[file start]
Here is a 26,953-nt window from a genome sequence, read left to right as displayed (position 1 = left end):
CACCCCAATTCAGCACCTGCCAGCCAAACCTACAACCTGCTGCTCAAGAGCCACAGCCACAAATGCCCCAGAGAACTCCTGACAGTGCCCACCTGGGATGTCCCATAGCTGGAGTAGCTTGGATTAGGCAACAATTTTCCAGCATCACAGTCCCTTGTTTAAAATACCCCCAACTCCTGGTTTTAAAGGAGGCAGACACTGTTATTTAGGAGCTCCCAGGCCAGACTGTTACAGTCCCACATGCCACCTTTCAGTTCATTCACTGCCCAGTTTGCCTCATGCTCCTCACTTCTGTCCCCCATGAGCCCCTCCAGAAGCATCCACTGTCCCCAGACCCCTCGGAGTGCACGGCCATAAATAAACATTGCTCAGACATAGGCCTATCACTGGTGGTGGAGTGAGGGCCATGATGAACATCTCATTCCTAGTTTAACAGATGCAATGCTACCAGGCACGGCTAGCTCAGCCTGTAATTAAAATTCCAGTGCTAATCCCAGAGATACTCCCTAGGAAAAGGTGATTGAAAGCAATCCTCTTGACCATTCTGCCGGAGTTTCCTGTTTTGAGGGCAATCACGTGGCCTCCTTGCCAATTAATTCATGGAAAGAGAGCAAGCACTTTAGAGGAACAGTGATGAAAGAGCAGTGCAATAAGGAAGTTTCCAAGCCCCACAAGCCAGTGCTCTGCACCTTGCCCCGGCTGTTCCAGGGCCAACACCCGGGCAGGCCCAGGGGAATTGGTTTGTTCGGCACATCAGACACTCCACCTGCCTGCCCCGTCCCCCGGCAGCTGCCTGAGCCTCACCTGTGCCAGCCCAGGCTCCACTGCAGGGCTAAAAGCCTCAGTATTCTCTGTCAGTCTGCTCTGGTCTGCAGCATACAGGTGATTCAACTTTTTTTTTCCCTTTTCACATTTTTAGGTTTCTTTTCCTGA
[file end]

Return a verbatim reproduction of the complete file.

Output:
Here is a 26,953-nt window from a genome sequence, read left to right as displayed (position 1 = left end):
CACCCCAATTCAGCACCTGCCAGCCAAACCTACAACCTGCTGCTCAAGAGCCACAGCCACAAATGCCCCAGAGAACTCCTGACAGTGCCCACCTGGGATGTCCCATAGCTGGAGTAGCTTGGATTAGGCAACAATTTTCCAGCATCACAGTCCCTTGTTTAAAATACCCCCAACTCCTGGTTTTAAAGGAGGCAGACACTGTTATTTAGGAGCTCCCAGGCCAGACTGTTACAGTCCCACATGCCACCTTTCAGTTCATTCACTGCCCAGTTTGCCTCATGCTCCTCACTTCTGTCCCCCATGAGCCCCTCCAGAAGCATCCACTGTCCCCAGACCCCTCGGAGTGCACGGCCATAAATAAACATTGCTCAGACATAGGCCTATCACTGGTGGTGGAGTGAGGGCCATGATGAACATCTCATTCCTAGTTTAACAGATGCAATGCTACCAGGCACGGCTAGCTCAGCCTGTAATTAAAATTCCAGTGCTAATCCCAGAGATACTCCCTAGGAAAAGGTGATTGAAAGCAATCCTCTTGACCATTCTGCCGGAGTTTCCTGTTTTGAGGGCAATCACGTGGCCTCCTTGCCAATTAATTCATGGAAAGAGAGCAAGCACTTTAGAGGAACAGTGATGAAAGAGCAGTGCAATAAGGAAGTTTCCAAGCCCCACAAGCCAGTGCTCTGCACCTTGCCCCGGCTGTTCCAGGGCCAACACCCGGGCAGGCCCAGGGGAATTGGTTTGTTCGGCACATCAGACACTCCACCTGCCTGCCCCGTCCCCCGGCAGCTGCCTGAGCCTCACCTGTGCCAGCCCAGGCTCCACTGCAGGGCTAAAAGCCTCAGTATTCTCTGTCAGTCTGCTCTGGTCTGCAGCATACAGGTGATTCAACTTTTTTTTTCCCTTTTCACATTTTTAGGTTTCTTTTCCTGA